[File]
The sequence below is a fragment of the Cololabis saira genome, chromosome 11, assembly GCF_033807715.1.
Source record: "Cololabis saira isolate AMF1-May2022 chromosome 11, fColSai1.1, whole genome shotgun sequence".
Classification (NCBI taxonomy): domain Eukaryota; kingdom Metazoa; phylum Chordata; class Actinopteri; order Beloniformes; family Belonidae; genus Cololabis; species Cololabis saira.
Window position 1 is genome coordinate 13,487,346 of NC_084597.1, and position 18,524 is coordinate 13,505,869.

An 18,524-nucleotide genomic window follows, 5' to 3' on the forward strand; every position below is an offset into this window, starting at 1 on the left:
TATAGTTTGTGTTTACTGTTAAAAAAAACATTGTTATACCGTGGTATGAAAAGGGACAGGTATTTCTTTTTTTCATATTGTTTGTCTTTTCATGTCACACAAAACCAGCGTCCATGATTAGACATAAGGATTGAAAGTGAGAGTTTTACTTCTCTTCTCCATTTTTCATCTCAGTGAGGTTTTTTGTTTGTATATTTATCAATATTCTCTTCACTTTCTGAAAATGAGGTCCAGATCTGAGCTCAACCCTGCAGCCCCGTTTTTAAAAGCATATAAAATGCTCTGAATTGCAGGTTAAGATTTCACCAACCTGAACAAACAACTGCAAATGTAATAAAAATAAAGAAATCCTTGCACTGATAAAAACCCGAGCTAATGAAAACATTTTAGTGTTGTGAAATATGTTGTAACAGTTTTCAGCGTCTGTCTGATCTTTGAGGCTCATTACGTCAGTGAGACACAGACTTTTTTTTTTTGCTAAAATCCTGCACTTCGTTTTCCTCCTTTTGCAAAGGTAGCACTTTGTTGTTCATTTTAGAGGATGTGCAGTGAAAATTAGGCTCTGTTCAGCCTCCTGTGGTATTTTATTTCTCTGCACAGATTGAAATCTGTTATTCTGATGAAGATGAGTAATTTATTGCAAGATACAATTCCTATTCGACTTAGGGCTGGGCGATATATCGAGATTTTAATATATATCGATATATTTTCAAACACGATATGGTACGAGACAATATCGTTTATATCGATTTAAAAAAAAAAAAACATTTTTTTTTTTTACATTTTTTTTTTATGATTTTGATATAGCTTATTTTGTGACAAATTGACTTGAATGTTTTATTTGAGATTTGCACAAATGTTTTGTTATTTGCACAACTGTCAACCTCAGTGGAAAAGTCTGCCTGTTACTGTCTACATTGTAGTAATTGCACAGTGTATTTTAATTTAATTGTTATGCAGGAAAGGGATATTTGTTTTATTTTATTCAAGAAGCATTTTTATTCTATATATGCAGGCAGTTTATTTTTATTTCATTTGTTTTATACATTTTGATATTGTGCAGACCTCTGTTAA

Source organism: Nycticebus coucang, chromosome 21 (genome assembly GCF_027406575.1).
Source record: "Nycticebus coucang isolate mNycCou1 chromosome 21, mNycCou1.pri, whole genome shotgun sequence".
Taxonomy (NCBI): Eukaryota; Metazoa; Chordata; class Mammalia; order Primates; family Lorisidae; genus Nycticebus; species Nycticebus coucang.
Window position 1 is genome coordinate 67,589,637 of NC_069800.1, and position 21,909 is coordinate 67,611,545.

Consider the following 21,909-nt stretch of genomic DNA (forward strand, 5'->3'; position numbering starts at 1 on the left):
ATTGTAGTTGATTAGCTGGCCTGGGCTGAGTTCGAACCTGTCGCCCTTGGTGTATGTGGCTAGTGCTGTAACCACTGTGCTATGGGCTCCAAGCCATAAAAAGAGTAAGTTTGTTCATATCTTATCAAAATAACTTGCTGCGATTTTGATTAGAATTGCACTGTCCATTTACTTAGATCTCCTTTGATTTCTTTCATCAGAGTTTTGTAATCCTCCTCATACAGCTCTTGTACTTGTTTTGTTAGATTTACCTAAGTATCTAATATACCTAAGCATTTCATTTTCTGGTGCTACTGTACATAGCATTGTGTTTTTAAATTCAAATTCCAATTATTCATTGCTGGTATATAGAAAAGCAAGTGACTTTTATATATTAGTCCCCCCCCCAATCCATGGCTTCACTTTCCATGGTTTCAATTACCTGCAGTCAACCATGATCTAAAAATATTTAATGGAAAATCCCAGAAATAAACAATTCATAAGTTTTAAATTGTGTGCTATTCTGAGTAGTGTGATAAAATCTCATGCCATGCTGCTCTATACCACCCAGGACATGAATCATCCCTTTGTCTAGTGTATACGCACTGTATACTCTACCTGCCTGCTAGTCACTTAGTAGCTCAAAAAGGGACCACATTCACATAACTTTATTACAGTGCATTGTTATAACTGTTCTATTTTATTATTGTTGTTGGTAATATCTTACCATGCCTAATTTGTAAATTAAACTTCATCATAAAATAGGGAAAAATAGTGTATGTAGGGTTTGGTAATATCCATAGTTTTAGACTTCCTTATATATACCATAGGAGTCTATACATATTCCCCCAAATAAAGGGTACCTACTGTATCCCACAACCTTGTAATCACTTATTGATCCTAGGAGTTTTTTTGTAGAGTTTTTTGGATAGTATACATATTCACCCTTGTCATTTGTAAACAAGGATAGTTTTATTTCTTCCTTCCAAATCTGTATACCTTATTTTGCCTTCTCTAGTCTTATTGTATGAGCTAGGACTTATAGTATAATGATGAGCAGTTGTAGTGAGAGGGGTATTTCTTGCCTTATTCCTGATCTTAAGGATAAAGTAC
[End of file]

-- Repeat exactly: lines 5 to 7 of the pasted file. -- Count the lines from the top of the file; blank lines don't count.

An 18,524-nucleotide genomic window follows, 5' to 3' on the forward strand; every position below is an offset into this window, starting at 1 on the left:
TATAGTTTGTGTTTACTGTTAAAAAAAACATTGTTATACCGTGGTATGAAAAGGGACAGGTATTTCTTTTTTTCATATTGTTTGTCTTTTCATGTCACACAAAACCAGCGTCCATGATTAGACATAAGGATTGAAAGTGAGAGTTTTACTTCTCTTCTCCATTTTTCATCTCAGTGAGGTTTTTTGTTTGTATATTTATCAATATTCTCTTCACTTTCTGAAAATGAGGTCCAGATCTGAGCTCAACCCTGCAGCCCCGTTTTTAAAAGCATATAAAATGCTCTGAATTGCAGGTTAAGATTTCACCAACCTGAACAAACAACTGCAAATGTAATAAAAATAAAGAAATCCTTGCACTGATAAAAACCCGAGCTAATGAAAACATTTTAGTGTTGTGAAATATGTTGTAACAGTTTTCAGCGTCTGTCTGATCTTTGAGGCTCATTACGTCAGTGAGACACAGACTTTTTTTTTTTGCTAAAATCCTGCACTTCGTTTTCCTCCTTTTGCAAAGGTAGCACTTTGTTGTTCATTTTAGAGGATGTGCAGTGAAAATTAGGCTCTGTTCAGCCTCCTGTGGTATTTTATTTCTCTGCACAGATTGAAATCTGTTATTCTGATGAAGATGAGTAATTTATTGCAAGATACAATTCCTATTCGACTTAGGGCTGGGCGATATATCGAGATTTTAATATATATCGATATATTTTCAAACACGATATGGTACGAGACAATATCGTTTATATCGATTTAAAAAAAAAAAAACATTTTTTTTTTTTACATTTTTTTTTTATGATTTTGATATAGCTTATTTTGTGACAAATTGACTTGAATGTTTTATTTGAGATTTGCACAAATGTTTTGTTATTTGCACAACTGTCAACCTCAGTGGAAAAGTCTGCCTGTTACTGTCTACATTGTAGTAATTGCACAGTGTATTTTAATTTAATTGTTATGCAGGAAAGGGATATTTGTTTTATTTTATTCAAGAAGCATTTTTATTCTATATATGCAGGCAGTTTATTTTTATTTCATTTGTTTTATACATTTTGATATTGTGCAGACCTCTGTTAA

Source organism: Nycticebus coucang, chromosome 21 (genome assembly GCF_027406575.1).